For more than 30 years, Annabel Langbein has been a presence in most Weekly readers' homes. Her recipe books and television shows have helped us navigate all the major food trends and to cook interesting meals for our families.
But for the past 18 months, Annabel has been on a quest to find herself after so many years as a successful career woman.
"I only have one regret about that time and that was that I worked way too hard and lost me," shares Annabel. "I paid a price and got really burnt out in my late 30s and I hope my daughter doesn't work as hard when she has a family.
"I always thought that I could never get off that bus because if you got off it, you might not get back again. I thought that if I lost my financial independence, I would lose my sense of self."
At the age of 63, she has finally stepped off that bus. She has finally given herself time to find "me".
"I made the decision after I wrote my memoir Bella that I wasn't going to be in the front any more, pushing ideas. I found myself feeling that I was really cooked. It has been a huge change for me."
Annabel has been reading Madeleine Albright's latest book Hell and Other Destinations, which has resonated with her.
"She wrote something when she was 63, exactly my age – 'I was intent on making the next stage of my life more exciting than the last.' I said, 'Hell, yes' to that. That's the energy I'm channelling in my life right now."
Annabel says she has pivoted. "I'm looking to make my cooking a touchstone in a bigger life with new challenges."
Talking from her home in Wanaka via Zoom during lockdown with her husband Ted Hewetson, on a very wintry day, Annabel has just been cooking with her daughter Rose, something they love to do together, and is keen to talk about the steps she has taken to pull back from her busy life.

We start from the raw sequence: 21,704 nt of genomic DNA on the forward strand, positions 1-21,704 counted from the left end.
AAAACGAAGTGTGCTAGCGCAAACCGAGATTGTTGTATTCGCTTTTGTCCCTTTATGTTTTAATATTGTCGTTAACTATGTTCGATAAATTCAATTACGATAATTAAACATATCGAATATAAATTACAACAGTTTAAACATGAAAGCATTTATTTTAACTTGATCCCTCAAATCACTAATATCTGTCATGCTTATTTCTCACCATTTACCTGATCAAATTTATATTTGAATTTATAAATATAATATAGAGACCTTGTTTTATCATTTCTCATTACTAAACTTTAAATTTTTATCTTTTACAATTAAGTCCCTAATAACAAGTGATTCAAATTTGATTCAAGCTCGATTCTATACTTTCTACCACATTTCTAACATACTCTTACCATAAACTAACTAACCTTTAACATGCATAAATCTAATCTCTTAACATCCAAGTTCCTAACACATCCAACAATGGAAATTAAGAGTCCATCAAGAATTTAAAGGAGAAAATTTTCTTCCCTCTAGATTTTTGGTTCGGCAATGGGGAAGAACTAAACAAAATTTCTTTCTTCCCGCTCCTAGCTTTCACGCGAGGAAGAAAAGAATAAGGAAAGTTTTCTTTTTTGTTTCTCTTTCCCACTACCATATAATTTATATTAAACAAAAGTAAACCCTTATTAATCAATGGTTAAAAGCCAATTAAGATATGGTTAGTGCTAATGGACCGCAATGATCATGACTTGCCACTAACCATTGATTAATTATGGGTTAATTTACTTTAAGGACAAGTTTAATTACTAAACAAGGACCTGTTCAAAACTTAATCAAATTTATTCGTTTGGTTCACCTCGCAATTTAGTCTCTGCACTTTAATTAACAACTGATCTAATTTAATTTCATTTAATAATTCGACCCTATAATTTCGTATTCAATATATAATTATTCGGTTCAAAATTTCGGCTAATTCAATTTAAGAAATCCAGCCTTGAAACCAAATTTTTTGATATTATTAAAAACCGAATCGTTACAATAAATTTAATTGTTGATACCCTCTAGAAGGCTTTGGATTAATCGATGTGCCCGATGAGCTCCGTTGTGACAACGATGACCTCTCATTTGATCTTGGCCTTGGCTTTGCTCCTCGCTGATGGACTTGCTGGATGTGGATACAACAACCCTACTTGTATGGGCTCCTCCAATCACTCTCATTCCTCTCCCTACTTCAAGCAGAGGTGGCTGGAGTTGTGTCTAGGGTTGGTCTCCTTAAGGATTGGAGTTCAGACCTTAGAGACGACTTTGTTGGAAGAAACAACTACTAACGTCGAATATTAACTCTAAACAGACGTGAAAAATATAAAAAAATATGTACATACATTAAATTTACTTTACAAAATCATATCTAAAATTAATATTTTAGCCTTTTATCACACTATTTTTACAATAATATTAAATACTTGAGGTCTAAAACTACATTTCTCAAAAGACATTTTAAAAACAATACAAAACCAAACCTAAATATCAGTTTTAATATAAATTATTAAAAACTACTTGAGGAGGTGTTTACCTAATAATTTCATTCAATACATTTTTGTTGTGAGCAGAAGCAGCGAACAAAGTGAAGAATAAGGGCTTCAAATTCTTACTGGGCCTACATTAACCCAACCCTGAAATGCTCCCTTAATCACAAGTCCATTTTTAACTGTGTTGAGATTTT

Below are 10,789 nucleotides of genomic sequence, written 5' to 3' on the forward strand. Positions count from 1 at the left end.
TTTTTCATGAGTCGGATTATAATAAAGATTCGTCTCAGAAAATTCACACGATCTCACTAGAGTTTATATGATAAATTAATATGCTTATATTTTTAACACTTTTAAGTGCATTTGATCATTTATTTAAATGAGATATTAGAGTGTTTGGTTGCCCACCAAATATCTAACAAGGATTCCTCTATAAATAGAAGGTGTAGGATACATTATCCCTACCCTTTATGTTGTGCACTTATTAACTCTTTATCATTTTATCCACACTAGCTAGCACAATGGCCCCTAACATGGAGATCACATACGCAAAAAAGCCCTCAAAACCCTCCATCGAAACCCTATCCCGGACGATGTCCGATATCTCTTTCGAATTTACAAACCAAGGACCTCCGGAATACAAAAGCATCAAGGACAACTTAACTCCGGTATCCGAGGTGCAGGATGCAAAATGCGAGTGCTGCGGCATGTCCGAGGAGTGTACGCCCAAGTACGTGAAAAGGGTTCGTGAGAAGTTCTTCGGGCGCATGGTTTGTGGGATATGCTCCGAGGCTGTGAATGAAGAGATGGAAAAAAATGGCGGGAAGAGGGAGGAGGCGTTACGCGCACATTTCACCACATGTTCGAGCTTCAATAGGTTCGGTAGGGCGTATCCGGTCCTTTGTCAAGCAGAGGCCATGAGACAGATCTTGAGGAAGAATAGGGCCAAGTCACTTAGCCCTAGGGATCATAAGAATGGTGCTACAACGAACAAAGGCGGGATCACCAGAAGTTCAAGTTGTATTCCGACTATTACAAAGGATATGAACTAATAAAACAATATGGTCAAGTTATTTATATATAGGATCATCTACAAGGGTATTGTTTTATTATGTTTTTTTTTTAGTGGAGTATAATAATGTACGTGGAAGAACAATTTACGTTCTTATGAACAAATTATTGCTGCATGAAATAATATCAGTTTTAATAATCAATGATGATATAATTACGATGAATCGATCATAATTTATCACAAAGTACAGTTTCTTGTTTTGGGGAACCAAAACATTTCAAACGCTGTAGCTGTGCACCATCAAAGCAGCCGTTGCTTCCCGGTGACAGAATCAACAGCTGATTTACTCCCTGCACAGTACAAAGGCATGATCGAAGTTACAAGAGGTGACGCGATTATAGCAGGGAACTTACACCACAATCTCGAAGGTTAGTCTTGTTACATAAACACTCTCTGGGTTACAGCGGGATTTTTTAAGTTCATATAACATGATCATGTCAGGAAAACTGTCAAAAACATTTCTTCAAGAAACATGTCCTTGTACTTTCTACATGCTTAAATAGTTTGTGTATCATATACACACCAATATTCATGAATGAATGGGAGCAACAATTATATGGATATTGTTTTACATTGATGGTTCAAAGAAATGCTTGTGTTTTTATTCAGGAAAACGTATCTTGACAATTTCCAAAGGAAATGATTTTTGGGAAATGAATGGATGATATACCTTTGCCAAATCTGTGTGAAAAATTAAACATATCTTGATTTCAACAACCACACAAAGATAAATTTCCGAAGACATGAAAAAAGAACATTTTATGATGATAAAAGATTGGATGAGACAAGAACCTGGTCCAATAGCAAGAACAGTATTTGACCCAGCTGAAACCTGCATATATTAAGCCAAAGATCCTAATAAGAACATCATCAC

"Sometimes you can just be so busy with your head down and then suddenly a decade has gone by and you think, 'Oh, heck, I need to think about the things that really make me happy and allow me to be useful.' "
Annabel says she's still interested in adding value to people's lives as she has with her cookbooks and TV shows, but she's become less interested in business life. And while she's still happy to help with things, she will no longer be leading the pack.
"With this pandemic, it has become a time to be reflective, to think less about doing and more about being. To think about what is my rhythm for life.
"It's quite a shift and I had to work hard at sitting with that decision. But it's also amazing how I could relinquish it all so easily. I was so ready to go there."
First came the pottery class she took in Nelson for a few weeks, followed by a two-hour lesson most days, and then had the freedom to work with a wheel and create some pieces.
"My mother was a great potter, but I hadn't touched a piece of clay since I was 15 years old. I had no idea how much I would love it – it was like a meditation just pulling this clay up. It sounds stupid, but I was in the zone!"
Annabel gets up and takes her laptop over to the window where she has arranged the most beautiful collection of white bowls on a table. They really are special.
"They're not glazed yet, but aren't they great?" she says proudly.
The experience of learning how to make pottery ignited a desire in Annabel to explore her creativity, which includes writing. Not cookbooks, but more writing stories as she did in her memoir.
"I guess by nature I'm a creative person, so it's nice to just sit with that and see what comes up for me."
One thing Annabel has returned to in a big way is nature. She has always had gardens, and in Wanaka she has beautiful gardens, and like many people, being outside makes her feel the best she can be.
"Ted built me a greenhouse last Christmas and I spend so much time in there every day growing things. If I couldn't get there, I think I would throw a huge tantrum,"
Annabel is also reaching back into her youth when she hung out with Maoist hippies in the bush and also spent time as a possum trapper, all revealed in her book Bella.